State of Mind

I shot this image using a technique developed by Mark Metternich where he uses a 70-200mm lens to zoom into incoming waves just as they’re cascading. He uses a relatively slow shutter speed and he also pans horizontally. I have tried this on several different trips with generally no success. It’s more difficult than it sounds and I think it has a lot to do with luck in my case. I’m sure Mark is much more proficient than I am at getting keepers. This was mid day so I had to use a 6 stop NDF as well as stopping down to f/18 and ISO 31 to get 1/10 of a second which is about where you want to be. It’s generally better to shoot these shots on a cloudy day at sunrise or sunset so you don’t have as much light and you can get some reflected sky colors.
Anyway, after taking over 2000 shots on this particular day I came away with perhaps a keeper. I’d like to hear your thoughts on whether this image works or not. I plan to keep trying either way.

Specific Feedback Requested

Does this work or should I go back to the drawing board?
Is the shutter speed about right? I want texture in the wave but not the background or the foreground and I want the wave slightly blurry.

Technical Details

Is this a composite: No
Z7, 70-200mm @ 200mm, f/18, ISO 31, 1/10 second using 6 stop NDF


David, all the elements in your image work together perfectly to my eye. I especially appreciate the feel of ongoing motion you convey here. The rather centered position of the wave within the frame adds a kind of stableness to the otherwise dynamic composition that just makes the difference for me. Furthermore, I like your careful treatment of colors a lot. Thanks for sharing.

This works very well. I might be inclined to crop down to eliminate the darker band along the top, but otherwise, the processing looks good.

2000 frames in one day? To me, that is off the charts. If I am very active, I might do 500 to 600 in a two week trip, even with photo stacking brackets.

1 Like

I hear you @Harley_Goldman about the 2000 images. It’s mostly because for each wave that you photograph you can capture anywhere between 5-15 images as the wave approaches and how long the curl/break lasts. It’s a nightmare to go trough all of them afterwards. Quite the pain. Trying to determine if it’s worth it but if you go to Mark’s website he has some really beautiful images and he is now completely addicted to these types of shots. I have a long way to go to duplicate one of his shots but I find them really beautiful, so I keep trying. Glad it works for you and I agree about the dak band along the top.
Thanks @Peter_Richter for your thoughts on this. I’m glad it works for you too. Colors were pretty much left alone except for a little bit of contrast that made them pop just a smidge.

I love this photo.
It really sound strange when you get, and have to go trough 2000 images. It happens sometimes to me in situations like that.
I did some tweaking with your photos, mainly a bigger crop - witch is may main concern, and some very small color.

Nicely done, David. I, too, like using this technique and am also trying to improve my successful shot percentage.

I would be grateful if you would post a link to Metternich’s technique. I am not familiar with it and have little to go on as to how successful this is.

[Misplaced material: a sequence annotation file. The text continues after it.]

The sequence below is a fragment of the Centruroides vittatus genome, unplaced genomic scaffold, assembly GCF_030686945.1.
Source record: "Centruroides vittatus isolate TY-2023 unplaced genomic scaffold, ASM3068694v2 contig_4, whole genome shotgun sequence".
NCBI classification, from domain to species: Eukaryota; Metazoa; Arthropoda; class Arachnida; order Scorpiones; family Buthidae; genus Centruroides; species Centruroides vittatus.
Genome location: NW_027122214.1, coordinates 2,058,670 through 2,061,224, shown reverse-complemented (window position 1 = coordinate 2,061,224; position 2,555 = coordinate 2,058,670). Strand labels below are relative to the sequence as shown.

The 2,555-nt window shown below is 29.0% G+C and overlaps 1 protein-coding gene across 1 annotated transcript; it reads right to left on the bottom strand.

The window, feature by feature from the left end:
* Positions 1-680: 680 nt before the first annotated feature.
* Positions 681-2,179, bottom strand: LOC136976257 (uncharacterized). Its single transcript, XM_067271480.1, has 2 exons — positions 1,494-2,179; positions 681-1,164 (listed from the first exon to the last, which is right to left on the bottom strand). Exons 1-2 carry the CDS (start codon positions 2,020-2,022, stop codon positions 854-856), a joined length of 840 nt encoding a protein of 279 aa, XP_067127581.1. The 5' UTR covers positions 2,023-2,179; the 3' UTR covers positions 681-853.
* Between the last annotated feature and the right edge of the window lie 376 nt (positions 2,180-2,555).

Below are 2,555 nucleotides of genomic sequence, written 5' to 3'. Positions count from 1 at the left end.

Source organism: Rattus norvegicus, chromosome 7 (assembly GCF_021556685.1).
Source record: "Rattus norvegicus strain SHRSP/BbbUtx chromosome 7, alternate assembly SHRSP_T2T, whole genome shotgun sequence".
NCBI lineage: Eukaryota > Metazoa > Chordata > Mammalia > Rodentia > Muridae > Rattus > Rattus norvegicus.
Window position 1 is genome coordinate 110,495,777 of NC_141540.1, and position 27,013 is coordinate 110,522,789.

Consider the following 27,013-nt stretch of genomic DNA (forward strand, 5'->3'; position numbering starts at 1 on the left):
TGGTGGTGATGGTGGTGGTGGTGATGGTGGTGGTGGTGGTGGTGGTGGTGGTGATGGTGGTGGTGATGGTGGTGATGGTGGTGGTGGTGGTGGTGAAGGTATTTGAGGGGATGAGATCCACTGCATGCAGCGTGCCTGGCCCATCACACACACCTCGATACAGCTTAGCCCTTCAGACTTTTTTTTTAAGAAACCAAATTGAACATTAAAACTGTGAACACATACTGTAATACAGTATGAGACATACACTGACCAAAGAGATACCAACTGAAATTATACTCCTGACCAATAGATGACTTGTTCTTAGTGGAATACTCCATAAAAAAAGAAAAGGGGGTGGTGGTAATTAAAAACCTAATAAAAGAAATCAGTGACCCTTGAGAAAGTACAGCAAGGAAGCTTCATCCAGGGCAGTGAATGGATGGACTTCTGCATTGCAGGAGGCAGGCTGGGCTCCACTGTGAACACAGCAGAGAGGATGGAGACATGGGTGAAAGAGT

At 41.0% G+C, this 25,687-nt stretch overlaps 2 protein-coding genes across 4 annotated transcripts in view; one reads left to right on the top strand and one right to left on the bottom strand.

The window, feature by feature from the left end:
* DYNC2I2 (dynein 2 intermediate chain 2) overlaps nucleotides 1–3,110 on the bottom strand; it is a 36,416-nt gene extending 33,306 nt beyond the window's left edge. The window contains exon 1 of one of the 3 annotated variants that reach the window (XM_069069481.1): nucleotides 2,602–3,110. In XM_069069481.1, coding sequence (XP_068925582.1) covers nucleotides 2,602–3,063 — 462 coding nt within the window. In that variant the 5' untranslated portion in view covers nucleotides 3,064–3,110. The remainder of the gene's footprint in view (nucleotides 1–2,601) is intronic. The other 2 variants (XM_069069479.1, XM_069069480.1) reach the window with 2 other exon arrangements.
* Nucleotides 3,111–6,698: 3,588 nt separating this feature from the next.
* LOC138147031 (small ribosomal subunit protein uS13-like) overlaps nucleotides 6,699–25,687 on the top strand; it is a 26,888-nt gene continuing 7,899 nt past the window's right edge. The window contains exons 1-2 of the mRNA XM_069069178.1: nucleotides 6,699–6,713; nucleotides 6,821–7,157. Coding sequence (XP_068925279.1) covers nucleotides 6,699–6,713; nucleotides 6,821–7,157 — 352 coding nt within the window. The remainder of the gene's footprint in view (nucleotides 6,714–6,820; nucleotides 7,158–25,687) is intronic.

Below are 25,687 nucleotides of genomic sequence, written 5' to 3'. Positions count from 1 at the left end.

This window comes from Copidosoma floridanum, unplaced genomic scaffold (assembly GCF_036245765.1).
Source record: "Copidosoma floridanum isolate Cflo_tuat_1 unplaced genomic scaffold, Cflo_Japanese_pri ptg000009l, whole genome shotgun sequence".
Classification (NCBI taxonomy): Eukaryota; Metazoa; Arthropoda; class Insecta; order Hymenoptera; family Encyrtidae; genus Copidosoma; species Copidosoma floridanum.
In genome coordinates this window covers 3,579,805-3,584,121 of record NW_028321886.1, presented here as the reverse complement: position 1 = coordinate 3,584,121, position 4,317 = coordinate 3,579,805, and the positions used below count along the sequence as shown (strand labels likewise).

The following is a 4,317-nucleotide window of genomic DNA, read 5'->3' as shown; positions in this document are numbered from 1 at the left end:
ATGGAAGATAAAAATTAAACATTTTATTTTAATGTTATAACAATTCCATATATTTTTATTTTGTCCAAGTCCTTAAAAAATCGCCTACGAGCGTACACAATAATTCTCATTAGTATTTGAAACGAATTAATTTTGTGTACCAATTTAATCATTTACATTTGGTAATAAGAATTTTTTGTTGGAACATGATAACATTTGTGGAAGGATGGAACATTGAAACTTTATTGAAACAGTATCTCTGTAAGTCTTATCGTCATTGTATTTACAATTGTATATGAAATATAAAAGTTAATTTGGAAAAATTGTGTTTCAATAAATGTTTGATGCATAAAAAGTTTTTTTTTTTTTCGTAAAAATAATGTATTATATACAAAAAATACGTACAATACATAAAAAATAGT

Thanks very much @Harley_Goldman , @Peter_Richter , @joaoquintela , @Izzy , @Igor_Doncov for your comments and suggestions. I am sharing a link to Mark’s web page for those of you who may be interested in the technique that Mark uses for these types of seascapes. In addition, check out his gallery. Mark is one of the worlds premier landscape photographers.

Wow, I really like this David. I’ve seen a few images like this before and it makes me want to be able to go to the ocean and try this technique. I think it’s a keeper! I can see it big on a wall.

I’d say you succeeded in your goals - this works for me. Feels like the shutter speed was right for the effect you were trying for. The angular energy of the crashing wave is nicely framed by the horizontals in the sea above and below. I’m thinking you want the crashing wave to be more prominent in the frame. Not sure how you processed this, but did you do any targeted exposure adjustments? I gave it a go, brightening the crashing wave and darkening/lowering clarity & texture on the horizontal parts. I’m impressed at your efforts! I’d say this is a keeper.

Thanks very much for your comments @Vanessa_Hill. I’m glad this was a keeper for you. I know I can do better but this is a start for me. :slight_smile:
Thanks for the rework @Bonnie_Lampley . It’s a major improvement. I will rework the image with your suggestions in mind. Thanks so much for taking the time to share with me.

1 Like

And it sounds difficult, so actually doing it must be really hard.

It’s a good thing you are shooting digital instead of film, otherwise you would be bankrupt :grin:
Just the thought of downloading and culling 2,000 images makes my head spin.

With that said, I find the effect to be very interesting and really neat looking. The combination of various directions of motion in the waves works really well in this one, and keeps my eye sweeping across the image. It’s a matter of personal taste but I might prefer a bit more brightness and color saturation in the greens, i think you could add a slight bit of both without going over the top.

Thanks @Ed_McGuirk . Did you see the redo that @Bonnie_Lampley did? It’s just what you are talking abut and a major improvement.
Yep, 2000 images with film would definitely bankrupt me. No fun culling through those either. But, I’ll attempt this again sometime. :slight_smile:

This is a really cool shot. Thanks for sharing this technique David. I’ll have to remember to give it a go when I get near the ocean again. Might even try something similar on a fast running river just for grins.

1 Like